STB puts railroads on notice after shipper complaints

Dive Brief:

  • In the face of complaints from two major shippers, the Surface Transportation Board (STB) is requesting status reports from six railroads: BNSF, Canadian National, Canadian Pacific, CSX, Norfolk Southern and Union Pacific.
  • Automotive and Feed & Grain associations have expressed “serious similar concerns about the reliability of the nation’s freight railroad network,” STB tells the railroads.
  • STB is looking for information such as employee resources and capacity constraints, which could explain declines in service.

Dive Insight:

Officials at STB had to be alarmed, and reacted quickly, when they received scathing letters from the National Grain and Feed Association (NGFA) and the Alliance of Automobile Manufacturers (AAM) earlier this month.

The AAM letter, which also was sent to members of Congress with committee oversight of railroads, charges, “Alliance members have not perceived even the semblance of a concerted plan or time frame to restore effective car service for transporting finished vehicles.”

The letter from the Grain and Feed Association was particularly damning, charging “an aggressive effort to reduce their operating rations to impress Wall Street investors and shareholders. This, in turn, has resulted in the systemic shedding of resources by Class I carriers, including locomotives and crews, that has degraded service to unacceptable levels, and resulted in virtually non-existent surge capacity to meet rail customers’ needs.”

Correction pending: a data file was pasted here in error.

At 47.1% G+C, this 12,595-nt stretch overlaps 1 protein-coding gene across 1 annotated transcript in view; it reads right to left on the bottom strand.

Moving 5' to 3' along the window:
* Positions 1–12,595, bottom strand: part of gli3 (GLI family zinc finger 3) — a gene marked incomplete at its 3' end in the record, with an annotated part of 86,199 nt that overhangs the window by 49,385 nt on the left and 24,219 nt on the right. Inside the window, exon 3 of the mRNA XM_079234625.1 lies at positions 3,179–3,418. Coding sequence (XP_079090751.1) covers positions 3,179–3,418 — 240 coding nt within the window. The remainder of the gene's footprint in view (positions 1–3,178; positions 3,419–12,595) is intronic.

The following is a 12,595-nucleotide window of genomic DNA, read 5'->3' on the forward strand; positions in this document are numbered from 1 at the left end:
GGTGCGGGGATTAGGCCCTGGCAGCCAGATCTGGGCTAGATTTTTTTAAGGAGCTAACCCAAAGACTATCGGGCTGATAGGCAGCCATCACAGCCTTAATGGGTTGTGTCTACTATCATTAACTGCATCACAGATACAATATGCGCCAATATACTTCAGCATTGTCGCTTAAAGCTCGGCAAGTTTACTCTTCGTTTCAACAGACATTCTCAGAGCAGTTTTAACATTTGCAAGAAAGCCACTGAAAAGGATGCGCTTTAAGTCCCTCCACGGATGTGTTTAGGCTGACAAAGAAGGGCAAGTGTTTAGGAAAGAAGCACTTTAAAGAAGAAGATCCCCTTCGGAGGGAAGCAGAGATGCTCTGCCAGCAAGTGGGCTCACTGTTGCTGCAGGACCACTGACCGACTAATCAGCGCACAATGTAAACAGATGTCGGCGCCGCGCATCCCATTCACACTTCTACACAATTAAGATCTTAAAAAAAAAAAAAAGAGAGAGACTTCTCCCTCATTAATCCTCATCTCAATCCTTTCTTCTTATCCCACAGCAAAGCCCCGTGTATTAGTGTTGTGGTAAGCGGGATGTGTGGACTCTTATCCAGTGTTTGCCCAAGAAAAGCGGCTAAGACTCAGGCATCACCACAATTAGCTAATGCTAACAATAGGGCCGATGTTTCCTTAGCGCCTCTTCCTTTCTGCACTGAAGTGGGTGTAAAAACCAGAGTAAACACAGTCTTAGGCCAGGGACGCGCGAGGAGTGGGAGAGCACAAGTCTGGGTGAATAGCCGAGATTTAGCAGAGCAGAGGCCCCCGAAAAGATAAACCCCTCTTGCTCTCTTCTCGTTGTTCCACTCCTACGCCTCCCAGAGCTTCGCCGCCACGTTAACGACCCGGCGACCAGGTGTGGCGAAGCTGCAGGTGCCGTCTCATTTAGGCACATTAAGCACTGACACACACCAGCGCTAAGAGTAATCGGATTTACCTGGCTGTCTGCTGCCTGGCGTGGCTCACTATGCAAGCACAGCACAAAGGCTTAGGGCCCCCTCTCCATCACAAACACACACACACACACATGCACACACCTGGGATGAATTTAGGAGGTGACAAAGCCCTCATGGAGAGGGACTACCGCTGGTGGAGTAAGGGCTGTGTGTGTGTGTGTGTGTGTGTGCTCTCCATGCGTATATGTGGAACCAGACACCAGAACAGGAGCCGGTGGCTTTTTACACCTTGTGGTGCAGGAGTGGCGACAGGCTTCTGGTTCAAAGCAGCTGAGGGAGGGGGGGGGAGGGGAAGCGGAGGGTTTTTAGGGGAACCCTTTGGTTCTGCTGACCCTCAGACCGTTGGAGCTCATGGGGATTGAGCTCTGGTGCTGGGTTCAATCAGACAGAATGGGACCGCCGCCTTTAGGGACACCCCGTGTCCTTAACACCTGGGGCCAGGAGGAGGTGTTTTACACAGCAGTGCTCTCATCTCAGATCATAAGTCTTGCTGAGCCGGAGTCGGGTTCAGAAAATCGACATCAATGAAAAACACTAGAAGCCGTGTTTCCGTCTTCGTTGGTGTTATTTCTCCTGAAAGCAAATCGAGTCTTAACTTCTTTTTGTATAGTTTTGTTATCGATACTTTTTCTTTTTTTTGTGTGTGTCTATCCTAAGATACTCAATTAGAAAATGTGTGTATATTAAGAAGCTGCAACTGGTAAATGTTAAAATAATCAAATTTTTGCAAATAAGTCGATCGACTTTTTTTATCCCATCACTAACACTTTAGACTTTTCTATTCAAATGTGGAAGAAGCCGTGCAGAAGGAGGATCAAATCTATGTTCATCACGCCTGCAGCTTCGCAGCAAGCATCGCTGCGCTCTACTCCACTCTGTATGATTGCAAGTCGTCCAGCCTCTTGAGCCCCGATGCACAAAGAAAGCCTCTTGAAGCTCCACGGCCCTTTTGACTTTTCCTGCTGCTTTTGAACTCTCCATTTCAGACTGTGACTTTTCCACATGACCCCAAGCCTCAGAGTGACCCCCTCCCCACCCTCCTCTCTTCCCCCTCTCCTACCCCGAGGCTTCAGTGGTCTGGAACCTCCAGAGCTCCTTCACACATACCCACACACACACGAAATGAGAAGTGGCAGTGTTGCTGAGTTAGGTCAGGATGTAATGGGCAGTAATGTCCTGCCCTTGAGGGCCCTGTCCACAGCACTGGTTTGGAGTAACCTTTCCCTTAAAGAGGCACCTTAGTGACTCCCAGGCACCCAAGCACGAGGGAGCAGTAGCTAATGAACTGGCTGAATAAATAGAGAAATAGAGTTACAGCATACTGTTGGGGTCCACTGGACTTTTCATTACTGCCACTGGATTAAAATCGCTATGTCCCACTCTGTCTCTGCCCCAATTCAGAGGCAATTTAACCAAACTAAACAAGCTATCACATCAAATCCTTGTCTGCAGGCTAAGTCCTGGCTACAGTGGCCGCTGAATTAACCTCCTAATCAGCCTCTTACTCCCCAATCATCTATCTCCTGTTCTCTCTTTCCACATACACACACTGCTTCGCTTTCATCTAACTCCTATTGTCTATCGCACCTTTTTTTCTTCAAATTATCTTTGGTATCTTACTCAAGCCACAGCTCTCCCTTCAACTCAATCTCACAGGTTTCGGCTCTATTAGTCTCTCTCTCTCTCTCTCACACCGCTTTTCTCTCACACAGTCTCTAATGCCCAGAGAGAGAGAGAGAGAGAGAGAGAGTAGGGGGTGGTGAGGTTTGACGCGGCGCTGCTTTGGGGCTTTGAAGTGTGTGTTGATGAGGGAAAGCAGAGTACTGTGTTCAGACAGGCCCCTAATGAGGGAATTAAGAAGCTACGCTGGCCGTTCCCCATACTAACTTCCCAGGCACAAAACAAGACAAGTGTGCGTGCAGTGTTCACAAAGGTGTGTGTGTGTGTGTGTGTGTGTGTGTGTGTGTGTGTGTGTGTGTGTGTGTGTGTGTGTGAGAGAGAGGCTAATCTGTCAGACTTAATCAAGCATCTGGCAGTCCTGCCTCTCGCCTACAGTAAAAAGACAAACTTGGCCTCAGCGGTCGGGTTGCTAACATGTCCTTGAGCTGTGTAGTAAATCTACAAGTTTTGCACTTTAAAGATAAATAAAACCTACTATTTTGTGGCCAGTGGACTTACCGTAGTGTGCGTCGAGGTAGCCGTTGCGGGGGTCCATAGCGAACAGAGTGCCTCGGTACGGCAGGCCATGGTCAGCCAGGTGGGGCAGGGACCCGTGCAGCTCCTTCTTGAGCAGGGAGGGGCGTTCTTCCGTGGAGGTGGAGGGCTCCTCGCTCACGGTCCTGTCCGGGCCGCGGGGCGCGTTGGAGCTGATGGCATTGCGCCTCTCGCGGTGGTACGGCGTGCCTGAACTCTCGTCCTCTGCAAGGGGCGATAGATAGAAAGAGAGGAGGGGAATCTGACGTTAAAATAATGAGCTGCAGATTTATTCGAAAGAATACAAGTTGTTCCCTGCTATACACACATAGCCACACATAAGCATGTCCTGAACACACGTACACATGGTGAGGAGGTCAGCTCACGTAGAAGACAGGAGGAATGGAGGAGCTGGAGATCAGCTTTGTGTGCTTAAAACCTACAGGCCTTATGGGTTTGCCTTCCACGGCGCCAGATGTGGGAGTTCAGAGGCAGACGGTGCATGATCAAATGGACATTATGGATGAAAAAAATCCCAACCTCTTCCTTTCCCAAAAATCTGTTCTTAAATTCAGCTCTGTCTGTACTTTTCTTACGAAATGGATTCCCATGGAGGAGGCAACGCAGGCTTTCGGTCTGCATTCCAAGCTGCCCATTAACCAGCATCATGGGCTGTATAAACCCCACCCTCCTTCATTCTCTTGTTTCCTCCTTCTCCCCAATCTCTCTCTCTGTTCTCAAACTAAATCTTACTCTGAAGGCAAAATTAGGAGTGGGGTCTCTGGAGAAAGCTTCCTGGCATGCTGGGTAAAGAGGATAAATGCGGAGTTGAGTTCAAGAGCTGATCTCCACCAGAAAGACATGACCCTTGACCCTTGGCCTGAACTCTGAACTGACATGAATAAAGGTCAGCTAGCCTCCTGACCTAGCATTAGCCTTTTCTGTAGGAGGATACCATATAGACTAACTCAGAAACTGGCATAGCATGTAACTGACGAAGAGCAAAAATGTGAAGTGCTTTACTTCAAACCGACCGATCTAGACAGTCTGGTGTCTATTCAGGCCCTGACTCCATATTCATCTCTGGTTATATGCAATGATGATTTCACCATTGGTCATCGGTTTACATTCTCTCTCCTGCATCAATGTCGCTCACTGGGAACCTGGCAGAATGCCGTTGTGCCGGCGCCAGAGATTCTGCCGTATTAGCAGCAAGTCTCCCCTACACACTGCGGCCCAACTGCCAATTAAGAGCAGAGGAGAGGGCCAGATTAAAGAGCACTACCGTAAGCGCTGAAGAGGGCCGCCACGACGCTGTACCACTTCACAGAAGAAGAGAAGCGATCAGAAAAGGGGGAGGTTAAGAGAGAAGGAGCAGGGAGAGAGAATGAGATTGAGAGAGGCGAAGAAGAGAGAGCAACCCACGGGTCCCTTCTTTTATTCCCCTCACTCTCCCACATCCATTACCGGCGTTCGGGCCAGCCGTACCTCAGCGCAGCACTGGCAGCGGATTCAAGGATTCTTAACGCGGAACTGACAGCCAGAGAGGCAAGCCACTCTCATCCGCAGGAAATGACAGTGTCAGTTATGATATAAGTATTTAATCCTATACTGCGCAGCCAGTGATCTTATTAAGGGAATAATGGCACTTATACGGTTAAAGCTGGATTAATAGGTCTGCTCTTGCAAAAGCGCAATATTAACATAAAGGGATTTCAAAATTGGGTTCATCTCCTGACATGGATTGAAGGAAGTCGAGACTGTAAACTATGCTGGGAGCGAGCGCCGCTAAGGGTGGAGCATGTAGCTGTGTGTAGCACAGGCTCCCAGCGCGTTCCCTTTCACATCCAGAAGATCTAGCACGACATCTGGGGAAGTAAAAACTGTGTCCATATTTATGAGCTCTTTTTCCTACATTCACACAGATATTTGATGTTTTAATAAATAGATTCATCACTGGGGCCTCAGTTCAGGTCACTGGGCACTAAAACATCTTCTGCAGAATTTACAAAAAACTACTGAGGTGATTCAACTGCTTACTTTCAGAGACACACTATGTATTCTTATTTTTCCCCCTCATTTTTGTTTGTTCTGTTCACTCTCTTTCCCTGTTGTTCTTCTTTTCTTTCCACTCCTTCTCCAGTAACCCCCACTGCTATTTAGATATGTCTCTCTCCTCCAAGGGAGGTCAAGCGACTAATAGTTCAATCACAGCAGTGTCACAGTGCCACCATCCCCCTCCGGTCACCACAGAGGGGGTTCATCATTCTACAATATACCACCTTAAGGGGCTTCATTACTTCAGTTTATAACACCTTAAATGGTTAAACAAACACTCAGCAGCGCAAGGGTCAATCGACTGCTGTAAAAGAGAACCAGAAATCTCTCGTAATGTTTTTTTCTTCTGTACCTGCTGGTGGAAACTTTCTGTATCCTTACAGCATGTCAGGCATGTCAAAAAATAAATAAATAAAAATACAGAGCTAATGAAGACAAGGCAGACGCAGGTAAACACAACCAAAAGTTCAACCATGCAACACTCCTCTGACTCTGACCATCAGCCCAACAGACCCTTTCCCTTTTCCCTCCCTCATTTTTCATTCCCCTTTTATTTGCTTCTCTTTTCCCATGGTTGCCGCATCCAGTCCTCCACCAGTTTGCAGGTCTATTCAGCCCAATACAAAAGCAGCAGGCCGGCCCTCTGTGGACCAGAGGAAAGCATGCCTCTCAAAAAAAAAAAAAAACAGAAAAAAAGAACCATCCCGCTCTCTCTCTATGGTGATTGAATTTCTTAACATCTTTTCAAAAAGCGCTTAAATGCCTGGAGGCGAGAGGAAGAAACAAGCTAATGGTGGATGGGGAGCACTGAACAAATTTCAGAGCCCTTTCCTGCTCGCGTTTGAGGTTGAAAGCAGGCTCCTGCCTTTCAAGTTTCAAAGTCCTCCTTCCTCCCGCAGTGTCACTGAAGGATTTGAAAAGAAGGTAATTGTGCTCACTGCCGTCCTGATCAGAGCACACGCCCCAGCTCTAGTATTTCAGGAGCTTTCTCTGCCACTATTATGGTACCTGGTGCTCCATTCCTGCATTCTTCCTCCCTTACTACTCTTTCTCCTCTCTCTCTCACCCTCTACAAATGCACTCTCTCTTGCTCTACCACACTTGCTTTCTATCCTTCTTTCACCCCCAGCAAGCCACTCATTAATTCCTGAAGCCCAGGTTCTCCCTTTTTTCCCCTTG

STB’s letter to the railroads asked some very specific questions, requesting very specific information, though it didn’t give a response deadline. They include locomotive availability and whether there enough to meet demand in 2018; initiatives to proactively communicate with shippers regarding service issues; employee resources, inducing current head count and hiring plans; local service performance, including specific yards or locations where performance is trending below norms; and a list of points on their network where there is sustained congestion, and steps being take to remedy them.

Railroads are still a vital cog in the US economy. They play a role in feeding us and getting all sorts of goods to businesses and consumers. It would be a good thing if the railroads took these letters and criticisms to heart. And they better do it quickly, because with the AAM’s letter also going to Congress, it’s a sure bet that some politician is going to dive into the issue.

Full article by Barry Hochfelder on supplychaindive

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